Anthony Davis won't play for the Lakers any time soon.

His return from a strained Achilles tendon will be measured in weeks — not days — and perhaps quite a few of them. The Lakers have nine games until the All-Star break, including Tuesday at Minnesota, and the trickle-down effect without Davis is a substantial one.

What You Need To Know

  • Lakers center Anthony Davis suffered a strained Achilles tendon and could be out for several weeks

  • With nine games until the All-Star break, Kyle Kuzma is likely to take Davis' place in the team's first five

  • With Davis out, the Lakers will look to LeBron James to shoulder part of the load

For starters, Kyle Kuzma will take Davis’ spot among the Lakers’ first five. This is a good thing for Kuzma. He averages almost 19 points as a starter in his career and only 12 off the bench.

From there, LeBron James will shoulder a larger part of the load, as if he hasn’t been doing that enough lately. Just last week, he played 46, 43 and 41 minutes in consecutive games. Early-season optimism about reduced playing time for the 36-year-old has receded in recent weeks. If the Lakers want to win games without Davis, James will have to invest even more of himself into it.

The need for the Lakers (21-7) to win in the regular season is debatable. The playoffs are still three months away. Whether the Lakers finish first or fifth in the Western Conference is slightly immaterial. After all, they were a dominant 16-5 in last season’s playoffs.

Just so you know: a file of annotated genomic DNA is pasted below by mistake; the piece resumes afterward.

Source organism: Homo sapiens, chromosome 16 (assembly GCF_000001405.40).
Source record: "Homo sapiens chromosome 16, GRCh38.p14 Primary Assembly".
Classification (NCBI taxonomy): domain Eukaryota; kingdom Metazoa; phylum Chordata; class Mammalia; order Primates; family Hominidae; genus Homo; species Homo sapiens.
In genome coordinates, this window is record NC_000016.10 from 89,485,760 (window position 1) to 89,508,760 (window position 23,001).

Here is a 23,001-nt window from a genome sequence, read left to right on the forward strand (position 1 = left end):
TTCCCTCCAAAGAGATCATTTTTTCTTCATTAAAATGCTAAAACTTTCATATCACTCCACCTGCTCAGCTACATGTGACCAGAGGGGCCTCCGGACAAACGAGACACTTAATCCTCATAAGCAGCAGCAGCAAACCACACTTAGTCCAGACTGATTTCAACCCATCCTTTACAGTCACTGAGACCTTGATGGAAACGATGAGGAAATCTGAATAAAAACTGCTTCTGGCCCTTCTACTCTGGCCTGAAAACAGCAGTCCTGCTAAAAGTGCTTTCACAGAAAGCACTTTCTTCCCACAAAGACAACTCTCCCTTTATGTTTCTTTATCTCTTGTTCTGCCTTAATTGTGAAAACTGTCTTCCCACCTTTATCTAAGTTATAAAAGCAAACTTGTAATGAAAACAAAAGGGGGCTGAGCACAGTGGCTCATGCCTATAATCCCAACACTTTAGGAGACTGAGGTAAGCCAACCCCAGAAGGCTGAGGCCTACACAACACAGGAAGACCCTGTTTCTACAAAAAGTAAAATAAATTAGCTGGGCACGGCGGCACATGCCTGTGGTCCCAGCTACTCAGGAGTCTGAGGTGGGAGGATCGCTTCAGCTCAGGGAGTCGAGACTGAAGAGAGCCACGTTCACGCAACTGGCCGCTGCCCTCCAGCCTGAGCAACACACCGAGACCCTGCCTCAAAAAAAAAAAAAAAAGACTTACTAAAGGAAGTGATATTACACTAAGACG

They currently hold the West’s second-best record and need to straighten out a few things to stay within the top four before Davis gets back. (The Lakers, for the record, haven’t released a timetable for Davis’ return.)

They’ll need to improve their three-point shooting immediately. They were a top-three team behind the arc over the first month of the season but have fallen badly the last few weeks. Denver outscored them by 39 points from three-point range Sunday, a numbing stat even if the Lakers hadn’t lost Davis in the second quarter.

Kentavious Caldwell-Pope is a frigid 25% from three-point range over his last 12 games. James and Kuzma have done a lot of good things lately but making threes is not one of them. They’re both hovering near 30% this month.

The Lakers’ defense has also been a recent afterthought. Teams have penetrated the Lakers, dinging them badly in the paint on the way to easy points.

Before losing to Denver by 17 on Sunday, an excused loss because of Davis’ departure, the Lakers trailed Memphis and Oklahoma City by 20 before recovering to win with second-half outbursts against the mediocre opponents.

Without Davis, the Lakers can’t afford to fall behind so early. Their defense must be sharper, a conundrum for sure without their top defensive player.

If this were mid-May, with playoffs a week away, panic would be perfectly understandable. But in mid-February, it’s a nonsensical reaction. There’s just too much basketball left in a season that isn’t even halfway done.



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